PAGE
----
Historical examples of U.S. government bickering, gridlock

History reminds political leaders of the wasteful ineffectiveness of federal government gridlock

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The Senate in session during Bill Clinton's impeachment proceedings.
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The Senate in session during Bill Clinton's impeachment proceedings.

Yahoo! News and many media outlets have begun to speculate about the potential effectiveness of the next Congressional session set to begin in January. Republicans will be in control of the House of Representatives, while Democrats maintain power over the Senate. President Obama and likely Speaker of the House John Boehner have announced it's governmental crunch time: Americans have again called for leaders to get to work and compromise, if necessary, to get the job done.

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History provides a good lesson about perils and pitfalls of governmental gridlock. When the White House and Congress cannot see things the same way or minimally compromise, disaster can ensue. Here's a look at some past examples of Congressional gridlock and what may happen if the 112th Congress is unable to pull it together for the country's ultimate good.

1865: Andrew Johnson

Perhaps one of the most infamous examples of gridlock comes from the impeachment of Andrew Johnson. Johnson succeeded Abraham Lincoln after his assassination in April 1865.

Reconstruction of the Confederacy was at stake and several members of Congress had differing opinions as to how to reconcile the country. Congress had a small, yet vocal, group of Republicans later termed "radical Republicans," according to the University of Missouri-Kansas City School of Law. These radicals held the opinion that former slaves should be given the full right to vote and full citizenship, which ran in direct opposition to southern Democrats, who were largely voted in by white plantation owners.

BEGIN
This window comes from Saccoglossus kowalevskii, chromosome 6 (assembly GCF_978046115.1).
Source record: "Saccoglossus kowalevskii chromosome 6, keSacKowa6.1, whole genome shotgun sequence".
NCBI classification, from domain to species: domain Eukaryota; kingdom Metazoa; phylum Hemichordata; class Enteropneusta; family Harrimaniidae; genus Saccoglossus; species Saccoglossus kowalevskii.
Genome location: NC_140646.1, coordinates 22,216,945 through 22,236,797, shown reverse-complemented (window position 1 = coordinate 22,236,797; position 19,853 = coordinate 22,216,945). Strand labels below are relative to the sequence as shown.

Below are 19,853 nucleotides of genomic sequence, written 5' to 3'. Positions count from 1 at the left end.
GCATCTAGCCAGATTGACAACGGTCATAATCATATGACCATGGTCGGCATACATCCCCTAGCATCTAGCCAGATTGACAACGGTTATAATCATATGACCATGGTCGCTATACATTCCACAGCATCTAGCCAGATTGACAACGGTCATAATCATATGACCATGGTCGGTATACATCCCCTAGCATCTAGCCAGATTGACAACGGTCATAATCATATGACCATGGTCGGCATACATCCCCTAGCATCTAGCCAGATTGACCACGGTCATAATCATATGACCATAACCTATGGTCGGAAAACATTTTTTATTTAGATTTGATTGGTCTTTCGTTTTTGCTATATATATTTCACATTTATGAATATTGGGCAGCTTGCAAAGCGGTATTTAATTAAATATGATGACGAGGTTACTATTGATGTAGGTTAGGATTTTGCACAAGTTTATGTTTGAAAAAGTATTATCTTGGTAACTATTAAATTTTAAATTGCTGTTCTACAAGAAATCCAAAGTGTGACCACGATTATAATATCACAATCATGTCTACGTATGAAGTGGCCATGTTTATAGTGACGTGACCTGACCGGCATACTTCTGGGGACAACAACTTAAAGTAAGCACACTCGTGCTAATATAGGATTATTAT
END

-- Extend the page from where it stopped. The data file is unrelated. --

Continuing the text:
Seeking to get more votes and, hence, a better chance for more seats from the South, the shrewd Republicans passed two voting rights legislation bills. Johnson vetoed both bills, thus beginning his long fight with Congress.

When Johnson vetoed the Tenure of Office Act of 1867, Congress had enough. Johnson came within one vote of being removed from office in the narrowest test of a president's authority in history.

1957: Civil Rights Act

Sen. Strom Thurmond of South Carolina was so vehemently opposed to the Civil Rights Act of 1957, he waged a 24-hour war with Congress. Thurmond staged the longest filibuster in Senate history at 24 hours and 18 minutes, according to Finding Dulcinea.

Previously, Thurmond tried running for president in 1948 on the "Dixiecrat" party platform and won four states with 39 electoral votes. When he tried to run for Senate in 1954, Democrats barred him from being nominated when he endorsed Republican Dwight D. Eisenhower for president. He was elected as a write-in candidate, which may have fueled his ire toward Senate Democrats and hence his subsequent filibuster.

The Civil Rights Act was a watered-down version of the original bill thanks to southern Democrats like Thurmond. Thurmond wanted to get enough votes to defeat the bill, but he failed to convince enough senators during his filibuster attempt.

1998: Bill Clinton impeachment

Republicans controlled Congress for six out of the eight years Bill Clinton was in office. It became most apparent there was no love lost between Clinton and Congress when articles of impeachment were filed against the president for obstruction of justice in December 1998, according to Brooklyn College in New York.

When Clinton lied to Congress about an illicit affair in writing, Republicans seized the chance to punish Clinton and bring him to justice. (John Boehner, notably, was in Congress when Clinton was facing impeachment.) After two months on trial in the Senate, Clinton was found "not guilty" of two articles of impeachment. In what amounted to nothing more than an entangled legal mess for all sides, Clinton and Congress finally moved forward with the most important task -- running the country.

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